The Ca2+-activated actin-binding protein gelsolin regulates actin filament length by severing preformed filaments and by binding actin monomers, stabilizing nuclei for their assembly into filaments. Gelsolin binds to phosphatidylinositol 4,5-bisphosphate (PIP2), with consequent inhibition of its filament severing activity and dissociation of EGTA-resistant complexes made with rabbit macrophage or human plasma gelsolin and rabbit muscle actin. This study provides evidence for an intraction of gelsolin with phosphatidylinositol monophosphate (PIP) as well as PIP2 and further describes their effects on gelsolin's function. Both phosphoinositides completely dissociate EGTA-insensitive rabbit macrophage cytoplasmic gelsolin-actin complexes and inhibit gelsolin's severing activity. The magnitude of inhibition depends strongly on the physical state of the phosphoinositides, being maximal in preparations that contain small micelles of either purified PIP or PIP2. Aggregation of PIP or PIP2 micelles by divalent cations or insufficient sonication or their incorporation into vesicles containing other phospholipids decreases but does not eliminate the inhibitory properties of the polyphosphoinositides. The presence of gelsolin partly inhibits the divalent cation-induced aggregation of PIP2 micelles. PIP2 in combination with EGTA inactivates gelsolin molecules that block the fast-growing end of actin filaments, thereby accelerating actin polymerization. Regulation of gelsolin by the intracellular messengers Ca2+ and polyphosphoinositides allows for the formation of several different gelsolin-actin intermediates with distinct functional properties that may be involved in changes in the state of cytoplasmic actin following cell stimulation.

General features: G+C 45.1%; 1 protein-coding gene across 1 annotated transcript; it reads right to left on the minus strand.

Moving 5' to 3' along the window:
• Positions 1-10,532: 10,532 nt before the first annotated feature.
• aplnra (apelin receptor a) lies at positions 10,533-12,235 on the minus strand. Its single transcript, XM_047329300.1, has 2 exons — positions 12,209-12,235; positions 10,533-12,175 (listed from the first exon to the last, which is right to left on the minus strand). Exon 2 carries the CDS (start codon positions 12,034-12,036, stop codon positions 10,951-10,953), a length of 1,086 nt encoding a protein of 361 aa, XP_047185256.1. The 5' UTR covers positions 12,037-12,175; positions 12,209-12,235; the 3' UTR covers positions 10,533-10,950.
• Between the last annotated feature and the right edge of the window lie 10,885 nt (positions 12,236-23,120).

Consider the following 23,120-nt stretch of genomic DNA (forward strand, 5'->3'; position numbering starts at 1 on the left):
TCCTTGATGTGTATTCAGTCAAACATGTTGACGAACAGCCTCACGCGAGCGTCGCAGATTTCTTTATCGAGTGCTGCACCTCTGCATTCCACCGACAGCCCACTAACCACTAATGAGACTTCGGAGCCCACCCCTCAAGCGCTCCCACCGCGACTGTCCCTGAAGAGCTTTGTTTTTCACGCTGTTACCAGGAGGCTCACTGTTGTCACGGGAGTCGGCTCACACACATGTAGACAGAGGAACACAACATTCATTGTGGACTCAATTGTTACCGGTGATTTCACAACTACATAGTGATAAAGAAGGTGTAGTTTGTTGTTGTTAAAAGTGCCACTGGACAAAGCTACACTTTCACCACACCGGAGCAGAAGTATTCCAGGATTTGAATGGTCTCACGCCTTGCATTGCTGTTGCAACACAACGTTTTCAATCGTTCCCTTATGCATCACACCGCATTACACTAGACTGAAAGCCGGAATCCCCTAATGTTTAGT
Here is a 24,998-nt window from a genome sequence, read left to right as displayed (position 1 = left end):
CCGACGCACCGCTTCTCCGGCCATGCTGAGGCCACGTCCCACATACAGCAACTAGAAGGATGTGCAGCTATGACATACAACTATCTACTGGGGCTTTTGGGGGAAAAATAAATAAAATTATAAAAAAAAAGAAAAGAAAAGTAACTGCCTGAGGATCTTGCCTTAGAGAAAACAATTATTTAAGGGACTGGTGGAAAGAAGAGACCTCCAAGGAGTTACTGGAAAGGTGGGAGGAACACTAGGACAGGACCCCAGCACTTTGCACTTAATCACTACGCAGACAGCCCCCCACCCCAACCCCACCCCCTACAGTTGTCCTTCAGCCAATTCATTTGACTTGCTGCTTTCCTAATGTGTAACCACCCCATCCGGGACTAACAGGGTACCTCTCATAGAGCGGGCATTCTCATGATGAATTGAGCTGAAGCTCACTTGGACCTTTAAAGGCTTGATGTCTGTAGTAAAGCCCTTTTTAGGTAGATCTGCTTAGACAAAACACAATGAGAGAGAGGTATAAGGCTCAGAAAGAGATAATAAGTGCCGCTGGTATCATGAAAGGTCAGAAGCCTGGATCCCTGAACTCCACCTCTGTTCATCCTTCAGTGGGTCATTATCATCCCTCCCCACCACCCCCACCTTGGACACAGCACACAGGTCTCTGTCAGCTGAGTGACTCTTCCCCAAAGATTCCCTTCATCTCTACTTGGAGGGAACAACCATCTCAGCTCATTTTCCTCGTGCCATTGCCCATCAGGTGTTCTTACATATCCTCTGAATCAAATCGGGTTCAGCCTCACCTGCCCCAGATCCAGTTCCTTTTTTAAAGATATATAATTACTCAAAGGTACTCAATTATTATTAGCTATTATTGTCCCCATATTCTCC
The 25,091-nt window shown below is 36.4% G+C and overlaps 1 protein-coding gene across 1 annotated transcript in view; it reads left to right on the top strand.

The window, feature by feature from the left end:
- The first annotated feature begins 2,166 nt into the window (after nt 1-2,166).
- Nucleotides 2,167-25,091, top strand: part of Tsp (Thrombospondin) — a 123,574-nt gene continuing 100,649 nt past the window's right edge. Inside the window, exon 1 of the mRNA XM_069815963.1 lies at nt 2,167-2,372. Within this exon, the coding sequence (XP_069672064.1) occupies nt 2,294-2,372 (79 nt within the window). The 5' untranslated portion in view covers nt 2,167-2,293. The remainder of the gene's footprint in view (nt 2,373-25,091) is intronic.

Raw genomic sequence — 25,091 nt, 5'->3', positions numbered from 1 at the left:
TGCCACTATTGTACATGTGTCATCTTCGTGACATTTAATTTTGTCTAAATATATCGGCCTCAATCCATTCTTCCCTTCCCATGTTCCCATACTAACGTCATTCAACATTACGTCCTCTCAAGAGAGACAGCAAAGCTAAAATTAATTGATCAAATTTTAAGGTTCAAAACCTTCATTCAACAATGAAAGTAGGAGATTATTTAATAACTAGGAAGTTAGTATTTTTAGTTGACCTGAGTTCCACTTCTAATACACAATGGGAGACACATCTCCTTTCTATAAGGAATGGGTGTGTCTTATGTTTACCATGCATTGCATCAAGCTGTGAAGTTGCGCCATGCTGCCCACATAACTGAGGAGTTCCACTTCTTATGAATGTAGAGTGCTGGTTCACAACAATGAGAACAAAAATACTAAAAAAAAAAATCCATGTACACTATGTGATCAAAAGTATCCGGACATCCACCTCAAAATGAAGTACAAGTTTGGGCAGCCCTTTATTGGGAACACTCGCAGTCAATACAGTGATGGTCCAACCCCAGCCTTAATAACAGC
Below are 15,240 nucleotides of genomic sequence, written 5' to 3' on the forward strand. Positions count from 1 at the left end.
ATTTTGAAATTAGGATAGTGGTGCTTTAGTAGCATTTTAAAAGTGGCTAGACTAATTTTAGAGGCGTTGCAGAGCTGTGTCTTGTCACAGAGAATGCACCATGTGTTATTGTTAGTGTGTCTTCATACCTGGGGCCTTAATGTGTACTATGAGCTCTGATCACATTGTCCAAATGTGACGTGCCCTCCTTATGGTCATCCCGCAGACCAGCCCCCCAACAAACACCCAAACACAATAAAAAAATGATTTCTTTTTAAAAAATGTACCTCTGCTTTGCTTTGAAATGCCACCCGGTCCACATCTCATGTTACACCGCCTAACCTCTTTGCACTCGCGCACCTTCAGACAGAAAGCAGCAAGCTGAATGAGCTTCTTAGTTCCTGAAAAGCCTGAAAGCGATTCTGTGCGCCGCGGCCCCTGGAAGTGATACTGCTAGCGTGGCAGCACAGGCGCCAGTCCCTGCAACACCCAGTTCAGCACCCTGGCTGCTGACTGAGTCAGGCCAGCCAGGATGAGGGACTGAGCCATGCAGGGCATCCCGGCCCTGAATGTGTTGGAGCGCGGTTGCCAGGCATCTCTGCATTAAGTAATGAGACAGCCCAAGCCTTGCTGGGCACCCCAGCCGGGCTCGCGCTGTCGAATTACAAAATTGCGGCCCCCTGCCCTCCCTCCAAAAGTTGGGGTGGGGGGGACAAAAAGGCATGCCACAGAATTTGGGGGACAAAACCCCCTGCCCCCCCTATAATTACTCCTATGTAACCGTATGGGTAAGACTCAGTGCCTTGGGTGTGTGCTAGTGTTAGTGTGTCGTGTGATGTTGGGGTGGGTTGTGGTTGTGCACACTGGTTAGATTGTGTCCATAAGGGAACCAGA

|Original language||English (US)|
|Number of pages||9|
|Journal||Journal of Biological Chemistry|
|State||Published - Jan 1 1987|
ASJC Scopus subject areas
- Molecular Biology
- Cell Biology